Back in 1928, D. H. Lawrence published a book that rocked Britain. It appeared first in France. When he tried to get it released in Britain, it was banned. Lady Chatterley’s Lover finally appeared in expurgated form, both in Britain and the United States. But when Penguin tried to publish it, uncensored, in 1960, they were prosecuted under the Obscene Publications Act 1959.
It was publicity that could not be bought: and the story of Lady Connie Chatterley – a married woman – and her intimacies with someone not her husband, became inextricably entwined with scandalous but must-be-read literature. Did I say ‘inextricably entwined’? I did, didn’t I.
The odd thing was that early twentieth century British high society – of which Lawrence had been a part – was no stranger to sexual pecadilloes, drugs and a rather bohemian lifestyle. Their numbers included the ‘Bloomsbury’ set: writers and artists who routinely used drugs and slept with each other. Others included the Prime Minister’s mistress, Venetia Stanley, whose circle of friends included groups who often used chloroform – bought over the counter – to get high and, of course, eventually knock themselves out.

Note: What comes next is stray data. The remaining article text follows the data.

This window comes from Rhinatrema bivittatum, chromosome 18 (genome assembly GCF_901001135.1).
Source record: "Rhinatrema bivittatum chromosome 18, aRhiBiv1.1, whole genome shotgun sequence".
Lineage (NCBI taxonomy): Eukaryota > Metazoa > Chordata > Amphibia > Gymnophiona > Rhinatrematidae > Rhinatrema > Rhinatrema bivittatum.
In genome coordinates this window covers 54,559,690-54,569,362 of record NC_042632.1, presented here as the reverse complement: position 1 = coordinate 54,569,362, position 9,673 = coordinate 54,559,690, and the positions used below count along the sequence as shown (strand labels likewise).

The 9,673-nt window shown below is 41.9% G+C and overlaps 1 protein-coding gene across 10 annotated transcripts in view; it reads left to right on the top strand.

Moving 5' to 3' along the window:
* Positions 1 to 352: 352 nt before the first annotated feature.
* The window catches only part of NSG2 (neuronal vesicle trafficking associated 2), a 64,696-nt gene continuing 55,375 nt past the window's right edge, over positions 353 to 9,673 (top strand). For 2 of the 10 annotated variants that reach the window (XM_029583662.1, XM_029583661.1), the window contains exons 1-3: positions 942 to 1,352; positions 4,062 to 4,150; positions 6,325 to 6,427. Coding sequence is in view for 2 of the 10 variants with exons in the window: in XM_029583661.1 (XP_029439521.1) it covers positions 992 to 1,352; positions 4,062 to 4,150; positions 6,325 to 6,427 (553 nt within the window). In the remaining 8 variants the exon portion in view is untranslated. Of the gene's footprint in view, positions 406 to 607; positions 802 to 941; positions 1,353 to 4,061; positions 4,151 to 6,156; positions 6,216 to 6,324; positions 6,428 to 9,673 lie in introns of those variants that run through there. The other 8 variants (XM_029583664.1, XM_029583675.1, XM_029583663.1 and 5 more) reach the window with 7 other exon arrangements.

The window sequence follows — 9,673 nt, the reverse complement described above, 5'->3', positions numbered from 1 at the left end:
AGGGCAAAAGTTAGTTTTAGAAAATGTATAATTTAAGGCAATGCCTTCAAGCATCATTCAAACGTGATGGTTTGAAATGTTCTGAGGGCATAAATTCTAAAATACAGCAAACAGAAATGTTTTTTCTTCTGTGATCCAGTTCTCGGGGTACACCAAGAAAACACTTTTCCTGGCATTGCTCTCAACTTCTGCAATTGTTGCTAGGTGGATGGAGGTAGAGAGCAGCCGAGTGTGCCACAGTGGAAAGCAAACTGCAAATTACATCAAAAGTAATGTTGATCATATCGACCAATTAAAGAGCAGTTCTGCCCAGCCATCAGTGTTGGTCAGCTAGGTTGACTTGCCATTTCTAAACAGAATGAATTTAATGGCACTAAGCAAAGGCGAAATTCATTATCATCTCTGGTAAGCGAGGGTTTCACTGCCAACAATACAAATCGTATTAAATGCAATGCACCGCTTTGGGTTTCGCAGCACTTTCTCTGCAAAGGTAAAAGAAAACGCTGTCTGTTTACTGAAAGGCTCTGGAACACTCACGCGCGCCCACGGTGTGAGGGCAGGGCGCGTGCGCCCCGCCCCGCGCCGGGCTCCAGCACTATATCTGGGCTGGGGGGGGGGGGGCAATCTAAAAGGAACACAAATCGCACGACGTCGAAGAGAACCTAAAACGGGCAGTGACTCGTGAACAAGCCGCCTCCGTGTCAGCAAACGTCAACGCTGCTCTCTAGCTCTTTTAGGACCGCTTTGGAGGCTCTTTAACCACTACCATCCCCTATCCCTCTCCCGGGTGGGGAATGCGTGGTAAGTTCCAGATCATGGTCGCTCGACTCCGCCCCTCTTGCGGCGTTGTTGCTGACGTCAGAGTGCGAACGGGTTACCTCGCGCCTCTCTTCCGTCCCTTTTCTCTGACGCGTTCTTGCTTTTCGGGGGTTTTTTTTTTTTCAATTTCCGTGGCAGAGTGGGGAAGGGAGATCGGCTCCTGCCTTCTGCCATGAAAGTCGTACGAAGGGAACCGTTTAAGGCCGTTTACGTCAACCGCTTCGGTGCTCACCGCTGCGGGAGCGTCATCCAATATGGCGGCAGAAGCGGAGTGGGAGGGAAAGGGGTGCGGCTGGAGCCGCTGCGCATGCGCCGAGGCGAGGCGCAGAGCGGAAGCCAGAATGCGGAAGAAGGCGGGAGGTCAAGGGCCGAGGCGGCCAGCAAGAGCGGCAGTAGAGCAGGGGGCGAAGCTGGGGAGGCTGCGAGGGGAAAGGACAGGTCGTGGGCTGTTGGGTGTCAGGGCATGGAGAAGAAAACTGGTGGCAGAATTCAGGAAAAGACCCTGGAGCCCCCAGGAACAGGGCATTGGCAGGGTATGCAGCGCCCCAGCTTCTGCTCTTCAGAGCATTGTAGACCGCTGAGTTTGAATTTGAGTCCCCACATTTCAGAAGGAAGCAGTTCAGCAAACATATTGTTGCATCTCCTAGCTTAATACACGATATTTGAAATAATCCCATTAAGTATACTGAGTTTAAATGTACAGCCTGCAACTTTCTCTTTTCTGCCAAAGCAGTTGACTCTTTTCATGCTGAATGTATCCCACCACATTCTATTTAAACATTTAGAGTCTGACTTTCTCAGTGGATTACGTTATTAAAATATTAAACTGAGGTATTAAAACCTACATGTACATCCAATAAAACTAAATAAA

There was a lot of speculation as to whether Lawrence had based Lady Chatterley on anybody: and, of course, he had. One of the building blocks was Lady Cynthia Asquith, nee Charteris, who Lawrence knew. She had spent the First World War flitting around London society in what she called her ‘cuckooning’ phase, staying with friends while she rented out a flat she owned, for income. She knew Stanley, though she had never been quite part of the bohemian scene. However, while her husband Herbert (‘Beb’) Asquith was serving in France, Cynthia was associated with a string of often high-profile men in London, all of whom – according to Randolph Churchill – were in love with her.
One of them was a young New Zealander, Bernard Freyberg – a swimming champion who had signed up with the Royal Naval Division at the beginning of the war, and who Cynthia met while he was in hospital in 1916-17, recovering from wounds suffered during action that won him the Victoria Cross. Freyberg was good friends with Cynthia’s brother-in-law, Oc Asquith, and quite ‘proper’ in his own conduct. And it seems that Cynthia rather fell for him – this to the point where, according to her diary, she was anguishing over the nature of the relationship. Freyberg made his own feelings quite clear; he was madly in love with her. It had every potential to be scandalous, and while Cynthia compared him to a moth circling around a flame, the question was who – in fact – was the moth.
I looked into what happened in a good deal of detail for my biography of Freyberg – and what a story there was. Of course there’s too much to tell here. For more, check out Freyberg: a life’s journey – click to buy from the publisher, or go to any good New Zealand bookshop.
Copyright © Matthew Wright 2020